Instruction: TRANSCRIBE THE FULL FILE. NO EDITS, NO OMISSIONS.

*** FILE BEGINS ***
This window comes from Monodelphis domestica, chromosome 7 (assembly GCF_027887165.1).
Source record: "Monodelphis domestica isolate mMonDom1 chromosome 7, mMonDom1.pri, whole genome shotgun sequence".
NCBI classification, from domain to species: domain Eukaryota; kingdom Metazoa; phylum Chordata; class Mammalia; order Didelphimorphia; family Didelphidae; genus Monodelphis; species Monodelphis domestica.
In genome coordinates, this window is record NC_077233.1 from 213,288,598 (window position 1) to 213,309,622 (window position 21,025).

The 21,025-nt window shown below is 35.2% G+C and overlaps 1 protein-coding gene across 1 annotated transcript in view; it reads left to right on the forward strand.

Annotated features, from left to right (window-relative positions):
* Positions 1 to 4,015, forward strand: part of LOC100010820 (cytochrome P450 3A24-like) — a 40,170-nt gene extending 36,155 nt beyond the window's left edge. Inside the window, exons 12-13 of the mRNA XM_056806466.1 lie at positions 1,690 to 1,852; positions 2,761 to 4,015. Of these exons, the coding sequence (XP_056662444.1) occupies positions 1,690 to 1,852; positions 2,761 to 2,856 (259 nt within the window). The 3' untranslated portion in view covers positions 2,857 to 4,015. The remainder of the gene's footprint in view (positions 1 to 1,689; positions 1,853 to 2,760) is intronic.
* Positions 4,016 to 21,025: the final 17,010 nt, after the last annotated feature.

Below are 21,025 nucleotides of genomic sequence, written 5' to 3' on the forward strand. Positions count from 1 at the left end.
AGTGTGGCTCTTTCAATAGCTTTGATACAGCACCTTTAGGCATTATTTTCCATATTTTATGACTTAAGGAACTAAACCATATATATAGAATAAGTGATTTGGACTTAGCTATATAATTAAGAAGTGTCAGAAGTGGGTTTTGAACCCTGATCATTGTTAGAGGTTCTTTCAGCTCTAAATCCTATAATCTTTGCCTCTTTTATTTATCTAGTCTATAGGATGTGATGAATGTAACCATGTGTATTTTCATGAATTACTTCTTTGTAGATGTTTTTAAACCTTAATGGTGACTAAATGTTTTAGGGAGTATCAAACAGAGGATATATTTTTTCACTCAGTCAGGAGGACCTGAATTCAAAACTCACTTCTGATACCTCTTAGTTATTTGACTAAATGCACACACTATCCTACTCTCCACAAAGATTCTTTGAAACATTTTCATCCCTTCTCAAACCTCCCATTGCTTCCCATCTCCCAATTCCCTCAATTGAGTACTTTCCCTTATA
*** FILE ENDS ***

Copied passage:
This window comes from Monodelphis domestica, chromosome 7 (assembly GCF_027887165.1).
Source record: "Monodelphis domestica isolate mMonDom1 chromosome 7, mMonDom1.pri, whole genome shotgun sequence".
NCBI classification, from domain to species: domain Eukaryota; kingdom Metazoa; phylum Chordata; class Mammalia; order Didelphimorphia; family Didelphidae; genus Monodelphis; species Monodelphis domestica.
In genome coordinates, this window is record NC_077233.1 from 213,288,598 (window position 1) to 213,309,622 (window position 21,025).

The 21,025-nt window shown below is 35.2% G+C and overlaps 1 protein-coding gene across 1 annotated transcript in view; it reads left to right on the forward strand.

Annotated features, from left to right (window-relative positions):
* Positions 1 to 4,015, forward strand: part of LOC100010820 (cytochrome P450 3A24-like) — a 40,170-nt gene extending 36,155 nt beyond the window's left edge. Inside the window, exons 12-13 of the mRNA XM_056806466.1 lie at positions 1,690 to 1,852; positions 2,761 to 4,015. Of these exons, the coding sequence (XP_056662444.1) occupies positions 1,690 to 1,852; positions 2,761 to 2,856 (259 nt within the window). The 3' untranslated portion in view covers positions 2,857 to 4,015. The remainder of the gene's footprint in view (positions 1 to 1,689; positions 1,853 to 2,760) is intronic.
* Positions 4,016 to 21,025: the final 17,010 nt, after the last annotated feature.

Below are 21,025 nucleotides of genomic sequence, written 5' to 3' on the forward strand. Positions count from 1 at the left end.
AGTGTGGCTCTTTCAATAGCTTTGATACAGCACCTTTAGGCATTATTTTCCATATTTTATGACTTAAGGAACTAAACCATATATATAGAATAAGTGATTTGGACTTAGCTATATAATTAAGAAGTGTCAGAAGTGGGTTTTGAACCCTGATCATTGTTAGAGGTTCTTTCAGCTCTAAATCCTATAATCTTTGCCTCTTTTATTTATCTAGTCTATAGGATGTGATGAATGTAACCATGTGTATTTTCATGAATTACTTCTTTGTAGATGTTTTTAAACCTTAATGGTGACTAAATGTTTTAGGGAGTATCAAACAGAGGATATATTTTTTCACTCAGTCAGGAGGACCTGAATTCAAAACTCACTTCTGATACCTCTTAGTTATTTGACTAAATGCACACACTATCCTACTCTCCACAAAGATTCTTTGAAACATTTTCATCCCTTCTCAAACCTCCCATTGCTTCCCATCTCCCAATTCCCTCAATTGAGTACTTTCCCTTATA